Ongoing inflation volatility is likely for some time as the war in the Ukraine drags on and the world continues to decouple into rival camps, according to Richard Bullock, senior geopolitical strategist at Newton Investment Management.
And tensions with China will “likely remain strained but perhaps with more potential for dialogue” under the Albanese government, with implications for Australian commodities, international defence establishments, and the global semiconductor industry, Bullock said.
Speaking with Julia Newbould, managing editor at Conexus Financial, as part of Conexus Financial’s Market Narratives podcast series, Bullock said few expected the war in Ukraine to drag on for as long as it has. Support from Europe and the US in the form of weapons, as well as expanding war aims as Russia sets its sights on the full southern belt of Ukraine, is likely to prolong the war.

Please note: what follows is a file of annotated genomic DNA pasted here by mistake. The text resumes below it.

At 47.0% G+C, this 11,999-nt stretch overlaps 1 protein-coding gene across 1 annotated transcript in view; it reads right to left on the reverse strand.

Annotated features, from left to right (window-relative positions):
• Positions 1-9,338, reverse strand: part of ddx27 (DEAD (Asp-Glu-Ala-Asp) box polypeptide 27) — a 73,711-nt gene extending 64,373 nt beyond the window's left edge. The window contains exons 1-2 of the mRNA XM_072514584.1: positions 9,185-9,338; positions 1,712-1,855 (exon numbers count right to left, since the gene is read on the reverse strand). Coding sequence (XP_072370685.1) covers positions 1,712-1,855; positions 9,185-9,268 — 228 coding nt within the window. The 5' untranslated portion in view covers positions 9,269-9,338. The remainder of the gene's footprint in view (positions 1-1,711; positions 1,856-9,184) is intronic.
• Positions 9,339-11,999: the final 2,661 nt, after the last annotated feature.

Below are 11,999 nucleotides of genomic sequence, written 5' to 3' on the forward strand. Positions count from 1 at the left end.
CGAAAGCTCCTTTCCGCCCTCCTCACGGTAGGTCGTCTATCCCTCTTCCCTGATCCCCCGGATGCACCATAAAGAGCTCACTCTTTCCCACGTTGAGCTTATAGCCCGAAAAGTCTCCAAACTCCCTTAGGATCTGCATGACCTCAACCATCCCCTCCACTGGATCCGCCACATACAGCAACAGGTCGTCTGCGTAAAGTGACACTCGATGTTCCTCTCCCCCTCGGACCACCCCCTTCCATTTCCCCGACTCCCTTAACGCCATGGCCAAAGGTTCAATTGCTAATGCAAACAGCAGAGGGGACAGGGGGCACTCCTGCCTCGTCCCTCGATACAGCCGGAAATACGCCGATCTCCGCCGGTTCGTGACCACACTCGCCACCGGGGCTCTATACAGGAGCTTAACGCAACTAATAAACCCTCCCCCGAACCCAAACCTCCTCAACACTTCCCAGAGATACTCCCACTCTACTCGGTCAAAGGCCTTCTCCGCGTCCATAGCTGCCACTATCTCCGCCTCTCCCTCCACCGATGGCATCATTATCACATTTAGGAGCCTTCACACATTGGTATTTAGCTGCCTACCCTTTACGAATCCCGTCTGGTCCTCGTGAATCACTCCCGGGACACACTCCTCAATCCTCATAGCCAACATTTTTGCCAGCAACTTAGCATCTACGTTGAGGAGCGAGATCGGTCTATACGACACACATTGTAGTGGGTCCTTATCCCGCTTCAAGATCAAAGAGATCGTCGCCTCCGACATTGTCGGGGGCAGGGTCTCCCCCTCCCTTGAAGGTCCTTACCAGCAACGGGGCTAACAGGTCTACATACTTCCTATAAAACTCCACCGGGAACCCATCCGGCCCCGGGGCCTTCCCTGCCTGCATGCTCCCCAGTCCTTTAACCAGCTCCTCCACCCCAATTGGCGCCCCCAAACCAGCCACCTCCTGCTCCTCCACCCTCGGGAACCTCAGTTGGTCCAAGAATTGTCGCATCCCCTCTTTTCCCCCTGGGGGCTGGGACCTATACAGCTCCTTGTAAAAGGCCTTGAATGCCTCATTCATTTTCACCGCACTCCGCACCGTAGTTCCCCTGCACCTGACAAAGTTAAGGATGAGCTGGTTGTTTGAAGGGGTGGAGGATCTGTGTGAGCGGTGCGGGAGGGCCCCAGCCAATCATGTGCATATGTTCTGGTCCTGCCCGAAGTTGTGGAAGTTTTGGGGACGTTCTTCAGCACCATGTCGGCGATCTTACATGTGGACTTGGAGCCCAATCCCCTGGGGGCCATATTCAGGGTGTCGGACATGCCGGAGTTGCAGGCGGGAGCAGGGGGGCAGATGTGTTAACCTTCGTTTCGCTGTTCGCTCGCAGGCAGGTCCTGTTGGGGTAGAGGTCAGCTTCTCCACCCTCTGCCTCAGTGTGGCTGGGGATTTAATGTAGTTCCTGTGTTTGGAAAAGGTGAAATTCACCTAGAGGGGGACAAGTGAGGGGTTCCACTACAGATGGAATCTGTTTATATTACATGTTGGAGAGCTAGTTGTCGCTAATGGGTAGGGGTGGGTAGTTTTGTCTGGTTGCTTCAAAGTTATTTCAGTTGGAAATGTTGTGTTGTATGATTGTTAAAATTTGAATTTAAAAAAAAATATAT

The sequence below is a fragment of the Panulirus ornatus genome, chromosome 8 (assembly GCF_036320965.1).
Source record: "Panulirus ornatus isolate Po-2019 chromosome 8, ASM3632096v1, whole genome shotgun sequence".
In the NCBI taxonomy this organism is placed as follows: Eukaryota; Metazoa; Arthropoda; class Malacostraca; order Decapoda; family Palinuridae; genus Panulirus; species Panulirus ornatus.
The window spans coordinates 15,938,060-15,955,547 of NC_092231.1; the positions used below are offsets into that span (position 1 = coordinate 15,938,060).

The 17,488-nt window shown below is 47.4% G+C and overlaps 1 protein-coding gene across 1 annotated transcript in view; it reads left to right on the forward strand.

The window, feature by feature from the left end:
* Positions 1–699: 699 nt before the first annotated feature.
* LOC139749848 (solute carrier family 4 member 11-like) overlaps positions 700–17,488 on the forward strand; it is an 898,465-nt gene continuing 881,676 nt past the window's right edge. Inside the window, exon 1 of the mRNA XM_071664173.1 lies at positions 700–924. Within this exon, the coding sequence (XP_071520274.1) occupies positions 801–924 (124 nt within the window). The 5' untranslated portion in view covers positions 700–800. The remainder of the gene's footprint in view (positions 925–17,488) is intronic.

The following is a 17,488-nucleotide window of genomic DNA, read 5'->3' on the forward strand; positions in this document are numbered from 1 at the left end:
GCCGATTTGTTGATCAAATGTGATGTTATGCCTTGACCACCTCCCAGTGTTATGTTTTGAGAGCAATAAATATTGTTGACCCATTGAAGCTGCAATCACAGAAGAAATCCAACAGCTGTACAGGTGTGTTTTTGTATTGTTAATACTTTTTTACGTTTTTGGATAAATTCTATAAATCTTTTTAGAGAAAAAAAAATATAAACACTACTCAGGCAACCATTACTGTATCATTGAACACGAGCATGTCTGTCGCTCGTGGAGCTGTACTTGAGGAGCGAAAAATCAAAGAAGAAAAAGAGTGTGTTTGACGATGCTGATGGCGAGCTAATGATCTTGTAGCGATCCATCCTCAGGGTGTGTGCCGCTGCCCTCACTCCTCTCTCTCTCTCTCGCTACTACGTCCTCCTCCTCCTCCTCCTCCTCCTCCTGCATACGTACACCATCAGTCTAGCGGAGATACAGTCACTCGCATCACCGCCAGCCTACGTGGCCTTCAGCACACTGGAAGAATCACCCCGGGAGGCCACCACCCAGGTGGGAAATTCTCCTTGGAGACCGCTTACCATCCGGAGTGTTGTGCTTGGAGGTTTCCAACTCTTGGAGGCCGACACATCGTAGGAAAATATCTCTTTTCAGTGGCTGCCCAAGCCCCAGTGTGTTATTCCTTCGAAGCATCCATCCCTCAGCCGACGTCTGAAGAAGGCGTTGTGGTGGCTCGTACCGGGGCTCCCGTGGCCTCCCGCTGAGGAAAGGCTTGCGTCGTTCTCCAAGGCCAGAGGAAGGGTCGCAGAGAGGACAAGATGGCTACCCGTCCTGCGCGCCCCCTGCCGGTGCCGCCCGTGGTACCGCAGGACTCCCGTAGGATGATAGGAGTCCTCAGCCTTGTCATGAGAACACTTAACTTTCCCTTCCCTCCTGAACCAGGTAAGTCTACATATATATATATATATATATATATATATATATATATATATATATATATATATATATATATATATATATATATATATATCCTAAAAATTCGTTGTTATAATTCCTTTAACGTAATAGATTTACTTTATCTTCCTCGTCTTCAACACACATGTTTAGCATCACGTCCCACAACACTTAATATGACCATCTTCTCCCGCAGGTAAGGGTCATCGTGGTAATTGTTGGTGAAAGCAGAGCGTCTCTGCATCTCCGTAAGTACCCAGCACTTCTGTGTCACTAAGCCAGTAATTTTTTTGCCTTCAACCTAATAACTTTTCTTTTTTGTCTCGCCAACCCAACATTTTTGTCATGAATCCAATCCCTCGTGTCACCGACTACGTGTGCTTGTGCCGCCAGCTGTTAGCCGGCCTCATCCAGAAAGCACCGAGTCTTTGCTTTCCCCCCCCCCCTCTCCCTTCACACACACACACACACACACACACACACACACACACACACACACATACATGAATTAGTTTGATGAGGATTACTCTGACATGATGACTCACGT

This will promote retaliation from Russia in the form of their gas policy towards Europe, and suggests ongoing inflation volatility, Bullock said. It remains to be seen how quickly central banks can get this under control.
“So what that means for markets, what it means for economies, I think is clearly more volatility in commodity prices, more disruption in energy supply, which will impact Europe primarily,” Bullock said.
Inflation in soft commodities like agriculture and food will have more of an impact on the developing world given the portion of their consumption basket that is comprised of food, Bullock said, pointing to countries in Africa and the Middle East.
The world is decoupling into rival camps involving autocratic versus democratic countries, with democratic countries being “a lot more cohesive and cooperating more in terms of security, energy policy and sanctions,” Bullock said.
Autocratic countries such as China, Saudi Arabia and Iran among others are also taking notice of how Russia has been targeted with sanctions and its financial system being cut off from the global financial system.